The Capitol acknowledges the people of the Woi wurrung and Boon wurrung language groups of the eastern Kulin Nation on whose unceded lands we conduct the business of the University. We respectfully acknowledge their Ancestors and Elders, past and present. We also acknowledge the Traditional Custodians and their Ancestors of the lands and waters across Australia where we conduct our business.
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Presented as part of the Past Futures film program

Bombay Beach (2011)

Alma Har'el

Israeli filmmaker Alma Har’el’s genre-bending documentary offers a very different kind of futurism to this season.

The film follows three men of varying ages try to figure out if they are a product of their world or if their world is a construct of their own imaginations. It also presents a vision of a dried-up-utopiaBombay Beach was once the destination of choice for the rich and famous; a glitzy holiday playground on shores of the massive Salton Sea lake in southern California. That was way-back in the ‘50s and ‘60s. Since then, the lake has become ever more saline and the once-plush resort has fallen on times equally as hard as those of its present occupants. Har’el’s gentle, tender lens reframes what could be viewed as a modern dystopia, into a uniquely utopian skew on the beauty and importance of true community – and won Best Feature Documentary at the 2011 Tribeca Film Festival. 

Past Futures curatorial notes —
What futures were past filmmakers imagining for our present world? And did those sci fi prophesies come true? All dreamers and designers start from a place of deep imagining.

In Past Futures we look at imagined dystopias and utopias that made their way into the collective conscious – into the design of now – and consider what might be in the making to come.

In our selection of sci fi visionaries, some classic, others populist, and still others perhaps idiosyncratic, we look away from the stuff of shiny space wars, and towards a survey of the social, political, technological, environmental, interpersonal and existential prophesies dreamed onto the cinema screen over the last century. To paraphrase Roger Ebert, these films offer “an arsenal of images for imagining the world.”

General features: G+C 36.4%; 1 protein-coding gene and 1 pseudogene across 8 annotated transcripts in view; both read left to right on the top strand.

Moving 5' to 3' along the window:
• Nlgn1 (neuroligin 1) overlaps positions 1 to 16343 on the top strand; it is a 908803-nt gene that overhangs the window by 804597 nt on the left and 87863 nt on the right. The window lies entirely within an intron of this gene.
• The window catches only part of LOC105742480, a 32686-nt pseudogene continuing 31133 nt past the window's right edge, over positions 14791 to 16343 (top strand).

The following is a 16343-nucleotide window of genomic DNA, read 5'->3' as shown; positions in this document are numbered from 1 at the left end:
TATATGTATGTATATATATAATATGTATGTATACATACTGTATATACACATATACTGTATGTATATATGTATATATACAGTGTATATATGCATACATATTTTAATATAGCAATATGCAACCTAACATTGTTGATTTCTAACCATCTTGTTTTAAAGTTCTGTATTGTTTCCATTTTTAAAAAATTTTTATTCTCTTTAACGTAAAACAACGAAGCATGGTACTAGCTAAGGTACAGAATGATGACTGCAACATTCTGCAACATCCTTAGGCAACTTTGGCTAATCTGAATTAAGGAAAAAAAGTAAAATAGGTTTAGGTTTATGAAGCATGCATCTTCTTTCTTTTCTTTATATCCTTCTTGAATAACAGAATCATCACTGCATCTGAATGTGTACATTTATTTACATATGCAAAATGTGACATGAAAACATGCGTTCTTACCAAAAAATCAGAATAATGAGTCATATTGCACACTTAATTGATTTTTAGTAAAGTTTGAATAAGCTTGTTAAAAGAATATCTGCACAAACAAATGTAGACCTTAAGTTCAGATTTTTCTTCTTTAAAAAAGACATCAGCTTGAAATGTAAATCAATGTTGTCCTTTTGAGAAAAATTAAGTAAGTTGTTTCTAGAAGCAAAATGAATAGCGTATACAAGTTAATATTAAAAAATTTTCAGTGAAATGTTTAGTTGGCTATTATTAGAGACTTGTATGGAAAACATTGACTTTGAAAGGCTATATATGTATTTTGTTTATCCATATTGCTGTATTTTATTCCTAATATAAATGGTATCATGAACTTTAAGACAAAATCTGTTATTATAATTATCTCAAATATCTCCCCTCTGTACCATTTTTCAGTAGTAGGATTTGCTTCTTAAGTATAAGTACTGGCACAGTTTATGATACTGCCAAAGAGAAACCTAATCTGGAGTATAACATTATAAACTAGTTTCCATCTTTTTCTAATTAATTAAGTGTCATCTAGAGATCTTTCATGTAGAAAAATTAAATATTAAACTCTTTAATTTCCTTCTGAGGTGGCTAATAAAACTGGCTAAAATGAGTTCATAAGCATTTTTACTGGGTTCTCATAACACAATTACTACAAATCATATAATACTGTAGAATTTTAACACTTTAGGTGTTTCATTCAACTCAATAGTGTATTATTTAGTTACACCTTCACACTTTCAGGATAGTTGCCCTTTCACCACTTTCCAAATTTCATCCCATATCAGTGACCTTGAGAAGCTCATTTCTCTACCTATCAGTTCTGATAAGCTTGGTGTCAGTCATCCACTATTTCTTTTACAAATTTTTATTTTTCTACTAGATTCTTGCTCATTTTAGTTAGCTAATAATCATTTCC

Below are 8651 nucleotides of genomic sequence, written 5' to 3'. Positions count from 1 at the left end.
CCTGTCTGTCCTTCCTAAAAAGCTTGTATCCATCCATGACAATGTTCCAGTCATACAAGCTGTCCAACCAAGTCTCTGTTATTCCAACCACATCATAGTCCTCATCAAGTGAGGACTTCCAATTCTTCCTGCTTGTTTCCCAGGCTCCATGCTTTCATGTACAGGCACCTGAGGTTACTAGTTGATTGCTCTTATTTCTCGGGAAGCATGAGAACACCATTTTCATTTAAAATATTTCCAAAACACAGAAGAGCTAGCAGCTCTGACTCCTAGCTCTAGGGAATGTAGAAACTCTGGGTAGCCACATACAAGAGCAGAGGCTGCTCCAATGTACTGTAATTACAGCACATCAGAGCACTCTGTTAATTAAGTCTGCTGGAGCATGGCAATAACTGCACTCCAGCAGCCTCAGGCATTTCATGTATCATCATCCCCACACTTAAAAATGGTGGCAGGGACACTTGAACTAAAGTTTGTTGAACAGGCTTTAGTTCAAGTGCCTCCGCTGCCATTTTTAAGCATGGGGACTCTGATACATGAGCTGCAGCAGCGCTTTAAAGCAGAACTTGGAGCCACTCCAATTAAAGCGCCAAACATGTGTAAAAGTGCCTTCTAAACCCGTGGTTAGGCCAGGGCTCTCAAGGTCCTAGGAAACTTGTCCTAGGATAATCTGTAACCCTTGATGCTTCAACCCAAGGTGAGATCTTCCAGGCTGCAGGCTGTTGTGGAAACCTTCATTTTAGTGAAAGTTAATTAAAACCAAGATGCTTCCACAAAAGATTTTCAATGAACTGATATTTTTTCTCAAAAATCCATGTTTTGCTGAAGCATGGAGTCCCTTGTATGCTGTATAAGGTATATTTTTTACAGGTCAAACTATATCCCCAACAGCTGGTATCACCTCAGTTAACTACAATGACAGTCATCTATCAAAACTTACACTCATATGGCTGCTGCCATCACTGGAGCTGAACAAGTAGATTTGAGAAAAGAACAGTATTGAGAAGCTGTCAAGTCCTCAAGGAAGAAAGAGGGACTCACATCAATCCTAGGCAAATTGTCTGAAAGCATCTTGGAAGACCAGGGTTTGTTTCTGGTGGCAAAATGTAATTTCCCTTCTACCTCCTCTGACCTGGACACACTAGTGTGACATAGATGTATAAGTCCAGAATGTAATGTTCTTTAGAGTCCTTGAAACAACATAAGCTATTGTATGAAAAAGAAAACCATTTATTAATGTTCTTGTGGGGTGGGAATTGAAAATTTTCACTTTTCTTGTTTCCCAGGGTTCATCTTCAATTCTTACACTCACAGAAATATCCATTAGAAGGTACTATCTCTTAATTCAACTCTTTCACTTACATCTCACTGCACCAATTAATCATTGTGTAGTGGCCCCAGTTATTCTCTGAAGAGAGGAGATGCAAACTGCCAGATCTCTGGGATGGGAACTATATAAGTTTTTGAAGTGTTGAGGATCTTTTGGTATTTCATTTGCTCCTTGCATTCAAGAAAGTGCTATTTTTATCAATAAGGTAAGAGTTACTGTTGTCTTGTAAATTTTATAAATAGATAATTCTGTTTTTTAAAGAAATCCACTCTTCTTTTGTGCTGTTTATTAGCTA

What worlds were filmmakers of the past envisioning for today? Which of these past-futures have materialised in shades of our lived realities? What do modern utopias and dystopias look like? Can cinema help us collectively design a world we want to see?

In curating this series my co-curator, Michelle Carey, and I considered the future worlds that filmmakers were envisioning in the past. In our selection you’ll find distinct visions from pasts that vary in length from way back to cinema’s silent beginnings, to just a moment or two ago.

The curated titles awakened a curiosity in us by way of each film’s aesthetic and philosophical design, some quixotic and wildly ambitious, others comparatively domestic while still suggesting a collective turn in consciousness or new ways of seeing and being. Our present is very much felt and reflected in these past futures.

What future visions are we projecting on screen, now?

Ghita Loebenstein
Creative Producer, The Capitol

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Presented by The Capitol as part of Melbourne Design Week 2021, an initiative of the Victorian Government in collaboration with the NGV.





80 minutes




Alma Har’el


Documentary, Drama, Musical


English, Esperanto


Not Reated


Roco Films

Cedric Thompson

Producers: Alma Har’el, Boaz Yakin,
Rafael Marmor
Sound: Dror Mohar
Editing: Joe Lindquist
Music: Zach Condon, Bob Dylan